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Woods Bagot and Peddle Thorp snatch victory in landmark Auckland tower design competition

Australian practice Woods Bagot and Peddle Thorp NZ have won a design competition for a 180-metre-tall mixed-use tower in Auckland, New Zealand.

Melbourne-based developer ICD Property invited five architecture practices to participate in the competition to design a hotel and apartment complex at 65-71 Federal Street in Auckland’s city centre on a site, which neighbours the city’s Sky Tower – the tallest structure in the Southern Hemisphere. The site is currently occupied by a seven-storey car park. The NZ$200 million (approximately A$182.2 million) project will be ICD Property’s first outside of Australia.

Woods Bagot’s design was chosen over submissions from Elenberg Fraser, Cox Architecture, Warren and Mahoney and Zaha Hadid Architects.

Federal Street tower by Woods Bagot and Peddle Thorp.

Federal Street tower by Woods Bagot and Peddle Thorp.

Image: Woods Bagot and Peddle Thorp

The design draws on the geology of the region as well as local flora and fauna. It proposes an assemblage of two buildings that will create a streetscape with a laneway through the site.

Peter Miglis, Woods Bagot principal and design leader, said the building was tailored to the site and “couldn’t exist anywhere else.”

“Inspired by New Zealand’s extraordinary geology and fauna, this will be a simple, elegant silhouette on the skyline that provides a companion to the city’s iconic Sky Tower.”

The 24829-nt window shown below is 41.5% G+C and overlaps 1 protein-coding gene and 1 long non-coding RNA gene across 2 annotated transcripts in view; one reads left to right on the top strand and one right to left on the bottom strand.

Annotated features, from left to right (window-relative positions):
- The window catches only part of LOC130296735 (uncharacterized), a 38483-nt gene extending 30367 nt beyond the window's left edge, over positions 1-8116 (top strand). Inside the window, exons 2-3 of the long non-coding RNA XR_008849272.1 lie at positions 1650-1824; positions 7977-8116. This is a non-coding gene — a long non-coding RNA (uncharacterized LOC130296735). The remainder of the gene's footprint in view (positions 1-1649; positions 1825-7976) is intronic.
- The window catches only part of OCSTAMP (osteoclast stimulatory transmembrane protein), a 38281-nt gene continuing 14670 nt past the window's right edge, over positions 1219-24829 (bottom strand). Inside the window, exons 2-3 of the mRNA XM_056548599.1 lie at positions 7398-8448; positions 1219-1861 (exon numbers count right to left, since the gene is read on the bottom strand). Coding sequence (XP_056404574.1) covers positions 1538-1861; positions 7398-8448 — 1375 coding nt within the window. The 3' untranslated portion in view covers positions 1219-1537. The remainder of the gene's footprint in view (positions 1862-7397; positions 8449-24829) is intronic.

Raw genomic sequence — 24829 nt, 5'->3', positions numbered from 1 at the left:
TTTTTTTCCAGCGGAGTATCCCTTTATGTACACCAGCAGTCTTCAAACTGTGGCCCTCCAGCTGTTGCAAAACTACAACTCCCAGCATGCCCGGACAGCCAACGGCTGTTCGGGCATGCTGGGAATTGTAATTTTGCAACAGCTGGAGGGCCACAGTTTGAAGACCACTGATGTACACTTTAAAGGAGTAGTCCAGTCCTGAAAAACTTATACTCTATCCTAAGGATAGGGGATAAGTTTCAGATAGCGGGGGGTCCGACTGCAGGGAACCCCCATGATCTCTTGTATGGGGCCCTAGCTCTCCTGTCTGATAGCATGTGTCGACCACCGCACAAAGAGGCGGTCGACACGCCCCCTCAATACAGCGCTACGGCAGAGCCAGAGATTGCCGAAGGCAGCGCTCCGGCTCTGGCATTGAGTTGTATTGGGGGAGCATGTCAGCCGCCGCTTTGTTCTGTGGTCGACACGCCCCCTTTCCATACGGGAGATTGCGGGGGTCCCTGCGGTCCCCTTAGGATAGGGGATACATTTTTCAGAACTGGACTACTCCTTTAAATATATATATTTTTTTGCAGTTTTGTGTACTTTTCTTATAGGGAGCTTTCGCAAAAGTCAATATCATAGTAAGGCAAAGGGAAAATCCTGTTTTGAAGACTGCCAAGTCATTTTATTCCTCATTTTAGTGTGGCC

The street level elements of the design received particular attention, with the architects identifying the existing pedestrian experience as poor. To make the ground plane more welcoming to the public, the hotel lobby is raised to the top of the podium.

Federal Street tower by Woods Bagot and Peddle Thorp.

Federal Street tower by Woods Bagot and Peddle Thorp.

Image: Woods Bagot and Peddle Thorp

Andrew Walter, Woods Bagot associate principal, said, “Through its transformation into a pedestrian-focused laneway, Federal Street has the potential to become a public destination akin to a town square or public plaza. We know that the skyline defines a city’s identity, yet it is the streets – where people inhabit the city – that define its character..

Miglis added, “We asked ourselves the question: can the ground plane of a private development be open, inclusive and generous in spirit? We think it can. Green laneways to run through the site and which connect to the water are a key idea to encourage movement through and into the site.”

The design of the public spaces makes heavy use of timber, which the architects said was a reference to the materials used in significant public projects in New Zealand.

Richard Goldie, Peddle Thorp director, said, “Our major civic buildings, the Auckland Museum and Auckland Art Gallery both use timber to stunning effect. It’s the material with which we privilege our most significant buildings.”

Completion of the development is expected in 2022.

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